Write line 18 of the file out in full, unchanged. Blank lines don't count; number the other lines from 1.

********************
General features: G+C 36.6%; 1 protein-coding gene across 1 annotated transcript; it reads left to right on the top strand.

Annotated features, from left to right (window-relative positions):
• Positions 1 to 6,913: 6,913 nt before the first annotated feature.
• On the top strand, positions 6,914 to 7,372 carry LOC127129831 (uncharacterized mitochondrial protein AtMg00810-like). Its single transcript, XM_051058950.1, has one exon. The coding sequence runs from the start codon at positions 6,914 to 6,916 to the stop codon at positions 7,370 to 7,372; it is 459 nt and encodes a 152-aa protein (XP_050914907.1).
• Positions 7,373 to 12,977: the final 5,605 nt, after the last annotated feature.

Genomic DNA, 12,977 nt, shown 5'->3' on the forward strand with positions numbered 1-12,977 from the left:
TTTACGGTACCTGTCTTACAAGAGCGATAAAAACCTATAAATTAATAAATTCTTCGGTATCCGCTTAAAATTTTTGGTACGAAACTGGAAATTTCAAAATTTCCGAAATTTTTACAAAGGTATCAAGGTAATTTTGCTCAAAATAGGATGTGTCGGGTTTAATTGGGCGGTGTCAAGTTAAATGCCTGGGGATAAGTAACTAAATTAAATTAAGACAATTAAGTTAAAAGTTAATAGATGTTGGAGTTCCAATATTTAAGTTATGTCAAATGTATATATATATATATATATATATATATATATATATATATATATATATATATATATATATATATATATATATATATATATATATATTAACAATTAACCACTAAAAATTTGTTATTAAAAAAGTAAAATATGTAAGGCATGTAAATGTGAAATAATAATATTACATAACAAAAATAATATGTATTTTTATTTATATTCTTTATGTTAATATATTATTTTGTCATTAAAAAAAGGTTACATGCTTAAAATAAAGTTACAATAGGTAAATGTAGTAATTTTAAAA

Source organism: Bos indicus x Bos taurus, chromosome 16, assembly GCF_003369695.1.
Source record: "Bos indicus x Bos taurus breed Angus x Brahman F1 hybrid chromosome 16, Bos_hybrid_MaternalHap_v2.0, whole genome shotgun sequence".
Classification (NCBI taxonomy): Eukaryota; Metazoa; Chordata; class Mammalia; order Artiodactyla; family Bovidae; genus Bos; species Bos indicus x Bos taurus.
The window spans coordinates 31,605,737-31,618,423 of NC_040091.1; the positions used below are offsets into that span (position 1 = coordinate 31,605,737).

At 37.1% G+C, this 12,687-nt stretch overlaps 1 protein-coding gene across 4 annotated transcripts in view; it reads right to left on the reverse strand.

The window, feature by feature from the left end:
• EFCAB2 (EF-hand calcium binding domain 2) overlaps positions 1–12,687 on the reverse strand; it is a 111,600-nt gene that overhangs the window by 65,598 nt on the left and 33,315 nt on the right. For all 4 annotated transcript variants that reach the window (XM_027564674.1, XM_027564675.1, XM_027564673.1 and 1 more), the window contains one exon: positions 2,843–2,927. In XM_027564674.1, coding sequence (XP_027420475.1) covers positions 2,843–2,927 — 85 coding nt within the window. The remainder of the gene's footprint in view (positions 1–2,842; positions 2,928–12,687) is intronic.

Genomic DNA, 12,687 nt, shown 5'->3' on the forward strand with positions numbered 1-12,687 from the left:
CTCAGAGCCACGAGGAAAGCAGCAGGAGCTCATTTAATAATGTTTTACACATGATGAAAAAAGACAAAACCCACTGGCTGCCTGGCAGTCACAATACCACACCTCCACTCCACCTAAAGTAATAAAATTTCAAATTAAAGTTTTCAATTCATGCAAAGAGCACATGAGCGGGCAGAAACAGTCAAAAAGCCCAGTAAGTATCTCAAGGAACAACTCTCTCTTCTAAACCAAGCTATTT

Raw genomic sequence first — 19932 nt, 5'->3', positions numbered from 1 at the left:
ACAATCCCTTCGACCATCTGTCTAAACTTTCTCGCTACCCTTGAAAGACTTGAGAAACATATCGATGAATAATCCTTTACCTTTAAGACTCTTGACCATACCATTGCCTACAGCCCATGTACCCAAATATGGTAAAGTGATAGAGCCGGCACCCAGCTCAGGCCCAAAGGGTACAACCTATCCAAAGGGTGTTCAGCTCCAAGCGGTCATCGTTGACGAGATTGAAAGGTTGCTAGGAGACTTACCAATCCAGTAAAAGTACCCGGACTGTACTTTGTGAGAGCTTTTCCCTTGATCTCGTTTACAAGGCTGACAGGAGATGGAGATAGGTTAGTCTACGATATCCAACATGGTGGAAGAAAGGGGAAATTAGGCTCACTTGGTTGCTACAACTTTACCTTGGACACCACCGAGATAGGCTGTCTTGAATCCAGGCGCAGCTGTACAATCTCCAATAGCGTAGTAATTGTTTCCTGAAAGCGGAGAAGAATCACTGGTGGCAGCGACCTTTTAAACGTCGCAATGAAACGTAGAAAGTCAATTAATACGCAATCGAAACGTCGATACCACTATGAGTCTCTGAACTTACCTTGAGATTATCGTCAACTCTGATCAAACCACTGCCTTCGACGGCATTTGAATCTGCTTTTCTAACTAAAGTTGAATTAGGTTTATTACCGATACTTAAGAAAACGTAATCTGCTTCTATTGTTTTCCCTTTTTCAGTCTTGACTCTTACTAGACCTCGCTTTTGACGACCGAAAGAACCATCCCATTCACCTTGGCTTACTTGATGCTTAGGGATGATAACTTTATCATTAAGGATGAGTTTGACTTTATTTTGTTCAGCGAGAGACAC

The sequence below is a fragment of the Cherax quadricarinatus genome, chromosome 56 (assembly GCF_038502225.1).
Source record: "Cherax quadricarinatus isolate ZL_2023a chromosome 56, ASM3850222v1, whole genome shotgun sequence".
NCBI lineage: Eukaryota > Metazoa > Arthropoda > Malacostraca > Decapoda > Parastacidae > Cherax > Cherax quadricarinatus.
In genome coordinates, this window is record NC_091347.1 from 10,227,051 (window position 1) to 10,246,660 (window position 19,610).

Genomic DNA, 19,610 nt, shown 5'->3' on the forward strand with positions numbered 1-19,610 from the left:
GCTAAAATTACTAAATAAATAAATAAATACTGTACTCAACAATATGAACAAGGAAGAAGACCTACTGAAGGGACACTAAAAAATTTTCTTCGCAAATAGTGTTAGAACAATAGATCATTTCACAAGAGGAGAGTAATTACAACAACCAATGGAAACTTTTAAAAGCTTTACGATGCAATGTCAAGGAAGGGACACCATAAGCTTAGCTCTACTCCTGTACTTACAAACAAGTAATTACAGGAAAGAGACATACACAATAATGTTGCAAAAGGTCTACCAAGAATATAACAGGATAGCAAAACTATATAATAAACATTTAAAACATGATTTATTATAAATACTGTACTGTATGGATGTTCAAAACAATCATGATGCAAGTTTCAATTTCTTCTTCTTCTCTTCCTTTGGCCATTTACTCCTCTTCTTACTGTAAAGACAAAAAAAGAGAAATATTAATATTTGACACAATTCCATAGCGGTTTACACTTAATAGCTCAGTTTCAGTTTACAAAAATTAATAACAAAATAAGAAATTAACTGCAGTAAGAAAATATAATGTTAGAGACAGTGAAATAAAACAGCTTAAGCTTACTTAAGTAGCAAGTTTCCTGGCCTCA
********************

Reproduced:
ACAATCCCTTCGACCATCTGTCTAAACTTTCTCGCTACCCTTGAAAGACTTGAGAAACATATCGATGAATAATCCTTTACCTTTAAGACTCTTGACCATACCATTGCCTACAGCCCATGTACCCAAATATGGTAAAGTGATAGAGCCGGCACCCAGCTCAGGCCCAAAGGGTACAACCTATCCAAAGGGTGTTCAGCTCCAAGCGGTCATCGTTGACGAGATTGAAAGGTTGCTAGGAGACTTACCAATCCAGTAAAAGTACCCGGACTGTACTTTGTGAGAGCTTTTCCCTTGATCTCGTTTACAAGGCTGACAGGAGATGGAGATAGGTTAGTCTACGATATCCAACATGGTGGAAGAAAGGGGAAATTAGGCTCACTTGGTTGCTACAACTTTACCTTGGACACCACCGAGATAGGCTGTCTTGAATCCAGGCGCAGCTGTACAATCTCCAATAGCGTAGTAATTGTTTCCTGAAAGCGGAGAAGAATCACTGGTGGCAGCGACCTTTTAAACGTCGCAATGAAACGTAGAAAGTCAATTAATACGCAATCGAAACGTCGATACCACTATGAGTCTCTGAACTTACCTTGAGATTATCGTCAACTCTGATCAAACCACTGCCTTCGACGGCATTTGAATCTGCTTTTCTAACTAAAGTTGAATTAGGTTTATTACCGATACTTAAGAAAACGTAATCTGCTTCTATTGTTTTCCCTTTTTCAGTCTTGACTCTTACTAGACCTCGCTTTTGACGACCGAAAGAACCATCCCATTCACCTTGGCTTACTTGATGCTTAGGGATGATAACTTTATCATTAAGGATGAGTTTGACTTTATTTTGTTCAGCGAGAGACAC